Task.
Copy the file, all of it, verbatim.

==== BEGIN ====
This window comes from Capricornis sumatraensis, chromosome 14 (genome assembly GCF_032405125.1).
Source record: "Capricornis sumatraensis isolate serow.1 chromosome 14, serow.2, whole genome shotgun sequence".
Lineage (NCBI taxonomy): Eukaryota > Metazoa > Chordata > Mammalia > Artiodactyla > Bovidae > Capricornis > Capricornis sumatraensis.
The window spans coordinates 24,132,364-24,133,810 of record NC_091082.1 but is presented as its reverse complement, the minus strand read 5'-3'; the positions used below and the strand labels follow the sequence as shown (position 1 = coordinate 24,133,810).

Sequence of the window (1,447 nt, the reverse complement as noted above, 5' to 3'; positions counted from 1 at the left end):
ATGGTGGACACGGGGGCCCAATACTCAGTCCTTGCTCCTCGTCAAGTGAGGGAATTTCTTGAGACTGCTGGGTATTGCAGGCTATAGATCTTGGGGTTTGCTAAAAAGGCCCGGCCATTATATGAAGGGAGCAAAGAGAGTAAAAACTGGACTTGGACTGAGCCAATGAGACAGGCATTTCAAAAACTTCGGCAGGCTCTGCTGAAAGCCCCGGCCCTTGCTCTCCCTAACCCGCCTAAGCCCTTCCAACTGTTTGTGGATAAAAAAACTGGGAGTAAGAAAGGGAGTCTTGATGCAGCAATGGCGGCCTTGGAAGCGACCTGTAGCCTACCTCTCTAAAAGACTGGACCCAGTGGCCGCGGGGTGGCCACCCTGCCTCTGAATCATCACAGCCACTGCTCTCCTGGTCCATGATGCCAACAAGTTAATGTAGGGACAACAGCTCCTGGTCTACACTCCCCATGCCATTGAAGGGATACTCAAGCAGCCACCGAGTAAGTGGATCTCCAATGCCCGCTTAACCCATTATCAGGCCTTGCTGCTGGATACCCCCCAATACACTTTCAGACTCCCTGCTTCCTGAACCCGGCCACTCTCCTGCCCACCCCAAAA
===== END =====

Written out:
This window comes from Capricornis sumatraensis, chromosome 14 (genome assembly GCF_032405125.1).
Source record: "Capricornis sumatraensis isolate serow.1 chromosome 14, serow.2, whole genome shotgun sequence".
Lineage (NCBI taxonomy): Eukaryota > Metazoa > Chordata > Mammalia > Artiodactyla > Bovidae > Capricornis > Capricornis sumatraensis.
The window spans coordinates 24,132,364-24,133,810 of record NC_091082.1 but is presented as its reverse complement, the minus strand read 5'-3'; the positions used below and the strand labels follow the sequence as shown (position 1 = coordinate 24,133,810).

Sequence of the window (1,447 nt, the reverse complement as noted above, 5' to 3'; positions counted from 1 at the left end):
ATGGTGGACACGGGGGCCCAATACTCAGTCCTTGCTCCTCGTCAAGTGAGGGAATTTCTTGAGACTGCTGGGTATTGCAGGCTATAGATCTTGGGGTTTGCTAAAAAGGCCCGGCCATTATATGAAGGGAGCAAAGAGAGTAAAAACTGGACTTGGACTGAGCCAATGAGACAGGCATTTCAAAAACTTCGGCAGGCTCTGCTGAAAGCCCCGGCCCTTGCTCTCCCTAACCCGCCTAAGCCCTTCCAACTGTTTGTGGATAAAAAAACTGGGAGTAAGAAAGGGAGTCTTGATGCAGCAATGGCGGCCTTGGAAGCGACCTGTAGCCTACCTCTCTAAAAGACTGGACCCAGTGGCCGCGGGGTGGCCACCCTGCCTCTGAATCATCACAGCCACTGCTCTCCTGGTCCATGATGCCAACAAGTTAATGTAGGGACAACAGCTCCTGGTCTACACTCCCCATGCCATTGAAGGGATACTCAAGCAGCCACCGAGTAAGTGGATCTCCAATGCCCGCTTAACCCATTATCAGGCCTTGCTGCTGGATACCCCCCAATACACTTTCAGACTCCCTGCTTCCTGAACCCGGCCACTCTCCTGCCCACCCCAAAA